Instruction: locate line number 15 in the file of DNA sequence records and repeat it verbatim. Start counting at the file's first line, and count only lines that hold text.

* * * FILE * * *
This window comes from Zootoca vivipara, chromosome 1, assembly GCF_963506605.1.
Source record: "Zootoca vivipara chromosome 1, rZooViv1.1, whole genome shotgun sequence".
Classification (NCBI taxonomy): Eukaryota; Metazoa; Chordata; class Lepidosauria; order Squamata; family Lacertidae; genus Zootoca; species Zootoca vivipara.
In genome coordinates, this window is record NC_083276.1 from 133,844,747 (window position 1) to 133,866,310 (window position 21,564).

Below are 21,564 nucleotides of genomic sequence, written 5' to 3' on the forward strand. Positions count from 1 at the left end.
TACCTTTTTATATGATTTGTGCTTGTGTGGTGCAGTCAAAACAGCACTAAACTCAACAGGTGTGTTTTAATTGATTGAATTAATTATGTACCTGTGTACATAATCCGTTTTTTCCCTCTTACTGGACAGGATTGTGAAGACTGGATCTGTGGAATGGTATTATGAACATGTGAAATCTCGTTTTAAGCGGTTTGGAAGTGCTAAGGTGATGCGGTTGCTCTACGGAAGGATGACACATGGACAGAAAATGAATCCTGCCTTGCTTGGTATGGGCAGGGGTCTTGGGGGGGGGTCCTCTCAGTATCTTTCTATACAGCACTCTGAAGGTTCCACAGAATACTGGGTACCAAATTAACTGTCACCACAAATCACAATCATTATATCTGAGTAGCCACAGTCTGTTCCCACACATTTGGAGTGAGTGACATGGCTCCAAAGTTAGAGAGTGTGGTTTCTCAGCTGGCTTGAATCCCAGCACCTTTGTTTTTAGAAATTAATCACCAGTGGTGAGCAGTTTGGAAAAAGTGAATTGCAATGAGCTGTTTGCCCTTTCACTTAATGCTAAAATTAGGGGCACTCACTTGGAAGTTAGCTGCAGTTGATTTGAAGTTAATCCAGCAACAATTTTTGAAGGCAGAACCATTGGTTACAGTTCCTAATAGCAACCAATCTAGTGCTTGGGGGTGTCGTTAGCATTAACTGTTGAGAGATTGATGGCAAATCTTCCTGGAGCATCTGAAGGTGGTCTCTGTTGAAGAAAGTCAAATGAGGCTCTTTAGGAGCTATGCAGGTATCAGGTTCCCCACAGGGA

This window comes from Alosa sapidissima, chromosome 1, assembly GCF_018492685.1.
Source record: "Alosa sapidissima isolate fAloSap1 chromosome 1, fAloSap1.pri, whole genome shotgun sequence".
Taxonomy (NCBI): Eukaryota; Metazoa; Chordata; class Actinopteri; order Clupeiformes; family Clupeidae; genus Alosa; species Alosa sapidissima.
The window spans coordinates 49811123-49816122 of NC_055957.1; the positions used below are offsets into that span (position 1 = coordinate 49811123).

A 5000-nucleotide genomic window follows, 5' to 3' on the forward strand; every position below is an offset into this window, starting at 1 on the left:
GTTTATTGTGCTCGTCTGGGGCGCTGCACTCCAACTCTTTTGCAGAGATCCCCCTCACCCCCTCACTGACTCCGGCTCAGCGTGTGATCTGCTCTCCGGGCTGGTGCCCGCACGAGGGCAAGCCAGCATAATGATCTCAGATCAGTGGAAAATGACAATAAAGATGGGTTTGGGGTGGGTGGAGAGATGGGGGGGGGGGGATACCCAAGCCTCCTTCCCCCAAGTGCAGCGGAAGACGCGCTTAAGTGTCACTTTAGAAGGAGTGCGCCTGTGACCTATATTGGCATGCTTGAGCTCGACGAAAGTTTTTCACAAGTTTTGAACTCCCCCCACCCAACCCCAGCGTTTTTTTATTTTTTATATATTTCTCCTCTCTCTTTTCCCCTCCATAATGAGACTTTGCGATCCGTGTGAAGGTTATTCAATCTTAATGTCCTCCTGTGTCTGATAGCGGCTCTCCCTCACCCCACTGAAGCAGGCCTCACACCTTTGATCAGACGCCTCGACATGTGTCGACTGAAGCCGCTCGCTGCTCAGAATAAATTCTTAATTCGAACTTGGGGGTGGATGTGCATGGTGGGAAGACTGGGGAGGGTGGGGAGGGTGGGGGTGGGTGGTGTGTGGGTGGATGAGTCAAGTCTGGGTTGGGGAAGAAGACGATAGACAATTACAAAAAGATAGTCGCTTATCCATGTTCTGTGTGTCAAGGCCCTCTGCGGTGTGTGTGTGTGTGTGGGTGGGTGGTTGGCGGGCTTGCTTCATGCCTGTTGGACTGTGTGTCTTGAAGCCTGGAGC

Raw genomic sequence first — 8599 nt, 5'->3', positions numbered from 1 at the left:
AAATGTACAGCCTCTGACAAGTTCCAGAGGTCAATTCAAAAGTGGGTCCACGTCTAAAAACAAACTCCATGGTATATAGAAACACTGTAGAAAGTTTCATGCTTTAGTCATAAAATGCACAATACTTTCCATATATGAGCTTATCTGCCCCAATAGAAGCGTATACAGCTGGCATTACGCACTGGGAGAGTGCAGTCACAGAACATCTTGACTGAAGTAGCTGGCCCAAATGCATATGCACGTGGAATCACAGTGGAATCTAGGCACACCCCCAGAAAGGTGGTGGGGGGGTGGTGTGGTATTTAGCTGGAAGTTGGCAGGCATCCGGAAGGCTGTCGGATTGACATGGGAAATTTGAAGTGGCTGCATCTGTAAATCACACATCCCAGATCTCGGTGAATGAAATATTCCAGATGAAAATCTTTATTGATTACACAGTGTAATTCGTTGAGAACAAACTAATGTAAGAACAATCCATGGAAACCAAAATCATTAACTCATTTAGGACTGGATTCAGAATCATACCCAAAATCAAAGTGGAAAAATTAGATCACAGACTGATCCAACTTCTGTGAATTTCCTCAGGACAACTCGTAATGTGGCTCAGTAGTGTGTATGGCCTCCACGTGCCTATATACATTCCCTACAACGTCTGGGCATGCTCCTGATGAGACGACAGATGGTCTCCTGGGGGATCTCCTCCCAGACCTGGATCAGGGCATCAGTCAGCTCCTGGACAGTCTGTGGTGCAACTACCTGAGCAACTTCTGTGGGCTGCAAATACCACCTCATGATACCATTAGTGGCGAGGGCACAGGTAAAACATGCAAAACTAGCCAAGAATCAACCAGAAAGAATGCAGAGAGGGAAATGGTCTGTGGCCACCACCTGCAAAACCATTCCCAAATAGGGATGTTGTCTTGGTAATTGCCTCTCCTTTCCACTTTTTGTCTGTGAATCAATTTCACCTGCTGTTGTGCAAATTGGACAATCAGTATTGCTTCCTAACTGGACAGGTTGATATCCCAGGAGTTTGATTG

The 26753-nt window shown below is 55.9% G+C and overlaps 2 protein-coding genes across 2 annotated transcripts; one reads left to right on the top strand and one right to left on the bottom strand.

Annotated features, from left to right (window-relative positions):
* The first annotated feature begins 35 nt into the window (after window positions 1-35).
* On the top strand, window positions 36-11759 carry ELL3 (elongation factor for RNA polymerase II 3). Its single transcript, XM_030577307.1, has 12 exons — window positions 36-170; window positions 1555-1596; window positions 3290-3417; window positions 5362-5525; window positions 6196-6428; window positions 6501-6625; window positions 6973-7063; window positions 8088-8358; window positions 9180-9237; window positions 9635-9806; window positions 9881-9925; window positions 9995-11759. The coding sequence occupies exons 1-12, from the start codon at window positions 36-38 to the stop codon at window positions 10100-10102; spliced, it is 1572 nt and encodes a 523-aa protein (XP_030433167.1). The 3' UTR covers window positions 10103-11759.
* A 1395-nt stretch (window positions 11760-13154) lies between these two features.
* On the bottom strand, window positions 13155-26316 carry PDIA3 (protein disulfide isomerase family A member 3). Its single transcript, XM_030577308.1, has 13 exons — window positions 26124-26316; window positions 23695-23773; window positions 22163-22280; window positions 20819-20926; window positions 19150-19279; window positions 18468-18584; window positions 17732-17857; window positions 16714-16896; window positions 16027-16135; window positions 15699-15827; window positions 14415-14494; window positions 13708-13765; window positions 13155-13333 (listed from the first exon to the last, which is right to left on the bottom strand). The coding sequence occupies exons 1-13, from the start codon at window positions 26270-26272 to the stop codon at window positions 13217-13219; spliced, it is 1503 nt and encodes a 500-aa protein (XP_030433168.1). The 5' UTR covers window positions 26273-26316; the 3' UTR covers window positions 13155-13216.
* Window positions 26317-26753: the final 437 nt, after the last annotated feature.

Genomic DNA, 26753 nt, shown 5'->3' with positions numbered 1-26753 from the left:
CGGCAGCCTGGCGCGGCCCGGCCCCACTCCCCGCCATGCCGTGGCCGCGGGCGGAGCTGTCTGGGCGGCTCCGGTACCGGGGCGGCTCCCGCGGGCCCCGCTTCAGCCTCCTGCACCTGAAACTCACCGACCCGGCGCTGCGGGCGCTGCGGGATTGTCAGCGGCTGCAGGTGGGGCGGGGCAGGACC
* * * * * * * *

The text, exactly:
The 26753-nt window shown below is 55.9% G+C and overlaps 2 protein-coding genes across 2 annotated transcripts; one reads left to right on the top strand and one right to left on the bottom strand.